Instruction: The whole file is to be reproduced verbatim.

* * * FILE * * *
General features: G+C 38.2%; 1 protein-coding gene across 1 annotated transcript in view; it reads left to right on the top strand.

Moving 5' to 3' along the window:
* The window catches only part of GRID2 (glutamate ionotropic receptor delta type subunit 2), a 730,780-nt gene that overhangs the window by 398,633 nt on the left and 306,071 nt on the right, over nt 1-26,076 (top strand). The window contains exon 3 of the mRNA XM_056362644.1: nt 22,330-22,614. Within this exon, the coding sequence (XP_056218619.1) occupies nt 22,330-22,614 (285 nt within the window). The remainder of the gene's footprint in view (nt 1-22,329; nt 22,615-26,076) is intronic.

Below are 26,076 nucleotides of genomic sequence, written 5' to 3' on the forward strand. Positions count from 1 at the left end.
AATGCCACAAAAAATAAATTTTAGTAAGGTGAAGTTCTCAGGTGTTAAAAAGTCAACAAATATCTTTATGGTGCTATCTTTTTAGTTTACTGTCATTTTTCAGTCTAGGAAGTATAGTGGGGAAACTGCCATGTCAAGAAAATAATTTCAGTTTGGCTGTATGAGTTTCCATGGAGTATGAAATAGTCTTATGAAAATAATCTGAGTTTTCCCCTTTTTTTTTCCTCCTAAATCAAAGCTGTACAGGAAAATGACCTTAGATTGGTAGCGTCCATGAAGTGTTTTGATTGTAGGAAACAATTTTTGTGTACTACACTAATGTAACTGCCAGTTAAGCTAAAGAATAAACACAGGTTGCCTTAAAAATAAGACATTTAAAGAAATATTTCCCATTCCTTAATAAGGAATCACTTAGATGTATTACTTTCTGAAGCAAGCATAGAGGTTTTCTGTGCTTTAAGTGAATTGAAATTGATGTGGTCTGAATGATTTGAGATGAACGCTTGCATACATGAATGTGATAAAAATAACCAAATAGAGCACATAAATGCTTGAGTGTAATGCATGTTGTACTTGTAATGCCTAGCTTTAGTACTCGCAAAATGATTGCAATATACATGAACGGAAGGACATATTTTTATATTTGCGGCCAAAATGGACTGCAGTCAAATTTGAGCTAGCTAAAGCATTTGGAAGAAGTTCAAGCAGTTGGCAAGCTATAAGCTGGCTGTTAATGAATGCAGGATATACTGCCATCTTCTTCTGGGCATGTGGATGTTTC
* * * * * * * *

General features: G+C 38.2%; 1 protein-coding gene across 1 annotated transcript in view; it reads left to right on the top strand.

Moving 5' to 3' along the window:
* The window catches only part of GRID2 (glutamate ionotropic receptor delta type subunit 2), a 730,780-nt gene that overhangs the window by 398,633 nt on the left and 306,071 nt on the right, over nt 1-26,076 (top strand). The window contains exon 3 of the mRNA XM_056362644.1: nt 22,330-22,614. Within this exon, the coding sequence (XP_056218619.1) occupies nt 22,330-22,614 (285 nt within the window). The remainder of the gene's footprint in view (nt 1-22,329; nt 22,615-26,076) is intronic.

Below are 26,076 nucleotides of genomic sequence, written 5' to 3' on the forward strand. Positions count from 1 at the left end.
AATGCCACAAAAAATAAATTTTAGTAAGGTGAAGTTCTCAGGTGTTAAAAAGTCAACAAATATCTTTATGGTGCTATCTTTTTAGTTTACTGTCATTTTTCAGTCTAGGAAGTATAGTGGGGAAACTGCCATGTCAAGAAAATAATTTCAGTTTGGCTGTATGAGTTTCCATGGAGTATGAAATAGTCTTATGAAAATAATCTGAGTTTTCCCCTTTTTTTTTCCTCCTAAATCAAAGCTGTACAGGAAAATGACCTTAGATTGGTAGCGTCCATGAAGTGTTTTGATTGTAGGAAACAATTTTTGTGTACTACACTAATGTAACTGCCAGTTAAGCTAAAGAATAAACACAGGTTGCCTTAAAAATAAGACATTTAAAGAAATATTTCCCATTCCTTAATAAGGAATCACTTAGATGTATTACTTTCTGAAGCAAGCATAGAGGTTTTCTGTGCTTTAAGTGAATTGAAATTGATGTGGTCTGAATGATTTGAGATGAACGCTTGCATACATGAATGTGATAAAAATAACCAAATAGAGCACATAAATGCTTGAGTGTAATGCATGTTGTACTTGTAATGCCTAGCTTTAGTACTCGCAAAATGATTGCAATATACATGAACGGAAGGACATATTTTTATATTTGCGGCCAAAATGGACTGCAGTCAAATTTGAGCTAGCTAAAGCATTTGGAAGAAGTTCAAGCAGTTGGCAAGCTATAAGCTGGCTGTTAATGAATGCAGGATATACTGCCATCTTCTTCTGGGCATGTGGATGTTTC